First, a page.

Duncan Matthews, a professor of Intellectual Property Law and director of the Queen Mary Intellectual Property Research Institute, says the overall picture is still “very complex”.
“We are still very much in a state of flux, so it’s very difficult to give a straight answer about what the impact of a waiver might have on scaling up production and supply chain issues in developing countries in middle and low-income countries,” he says. “Because as yet, we don’t know what the content of the waiver might be.”
“I think that the current focus on waivers is going to lead to new strategies by the vaccine manufacturers in terms of rethinking how they share not only the patented technologies but the tacit know-how and the trade secrets and the regulatory data, which, of course, will all be needed.”
Not only is it unclear what exactly the TRIPS waiver would involve, but negotiations at the WTO could take a considerably long time to complete. One expert told Reuters that an agreement may not be settled until December – meaning disadvantaged countries could go without the vaccines they need to tackle coronavirus for many more months.
Matthews says this “bureaucratic and long-winded procedure” raises questions about the efficacy of an IP waiver in boosting vaccine production. He points out that for the TRIPS waiver to be approved, it must be agreed upon by all 164 WTO members – including the EU, which has been vocal in its opposition to the proposal.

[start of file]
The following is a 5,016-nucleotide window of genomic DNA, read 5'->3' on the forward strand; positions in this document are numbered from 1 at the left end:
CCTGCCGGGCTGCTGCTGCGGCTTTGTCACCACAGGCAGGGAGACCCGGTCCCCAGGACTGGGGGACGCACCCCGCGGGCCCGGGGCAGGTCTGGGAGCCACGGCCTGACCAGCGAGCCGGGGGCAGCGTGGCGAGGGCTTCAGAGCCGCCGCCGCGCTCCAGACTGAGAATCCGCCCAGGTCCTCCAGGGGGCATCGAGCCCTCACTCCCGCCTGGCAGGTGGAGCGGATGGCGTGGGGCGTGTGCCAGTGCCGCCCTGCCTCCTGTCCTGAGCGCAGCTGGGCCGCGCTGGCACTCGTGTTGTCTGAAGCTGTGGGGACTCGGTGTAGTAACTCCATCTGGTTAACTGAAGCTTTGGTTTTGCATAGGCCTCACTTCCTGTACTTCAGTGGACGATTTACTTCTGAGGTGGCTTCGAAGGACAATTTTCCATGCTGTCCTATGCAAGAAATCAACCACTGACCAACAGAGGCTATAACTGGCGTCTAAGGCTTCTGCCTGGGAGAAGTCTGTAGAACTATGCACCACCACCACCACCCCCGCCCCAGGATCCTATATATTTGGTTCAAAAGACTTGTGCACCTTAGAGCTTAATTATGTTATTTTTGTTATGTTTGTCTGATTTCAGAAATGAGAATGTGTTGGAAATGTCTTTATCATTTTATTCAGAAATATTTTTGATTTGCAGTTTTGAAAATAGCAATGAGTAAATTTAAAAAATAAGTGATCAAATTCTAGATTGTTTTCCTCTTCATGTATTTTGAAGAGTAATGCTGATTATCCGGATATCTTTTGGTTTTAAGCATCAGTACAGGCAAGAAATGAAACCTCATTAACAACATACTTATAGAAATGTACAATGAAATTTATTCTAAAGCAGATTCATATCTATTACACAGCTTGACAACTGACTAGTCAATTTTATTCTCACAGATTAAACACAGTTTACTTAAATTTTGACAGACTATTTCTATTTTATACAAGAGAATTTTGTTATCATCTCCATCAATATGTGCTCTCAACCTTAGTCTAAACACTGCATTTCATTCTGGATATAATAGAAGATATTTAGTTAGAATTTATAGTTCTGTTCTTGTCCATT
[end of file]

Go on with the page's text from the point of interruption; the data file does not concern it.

“It would need to be a consensus document,” Matthews says. “So again, that sort of limits the potential for a major impact in terms of scaling up and improving supply chains in low and middle-income countries.”
Another argument made by those opposed to the waiver is that IP rights are not the problem; pharma companies and trade groups have argued that a lack of manufacturing capability is to blame for vaccine scarcity in poorer nations.
In a recent EU proposal to establish a multilateral trade response to the pandemic, executive vice-president and commissioner for trade Valdis Dombrovskis said: “In reality, the main problem at this moment relates to the lack of sufficient manufacturing capacity to rapidly produce the required quantities.”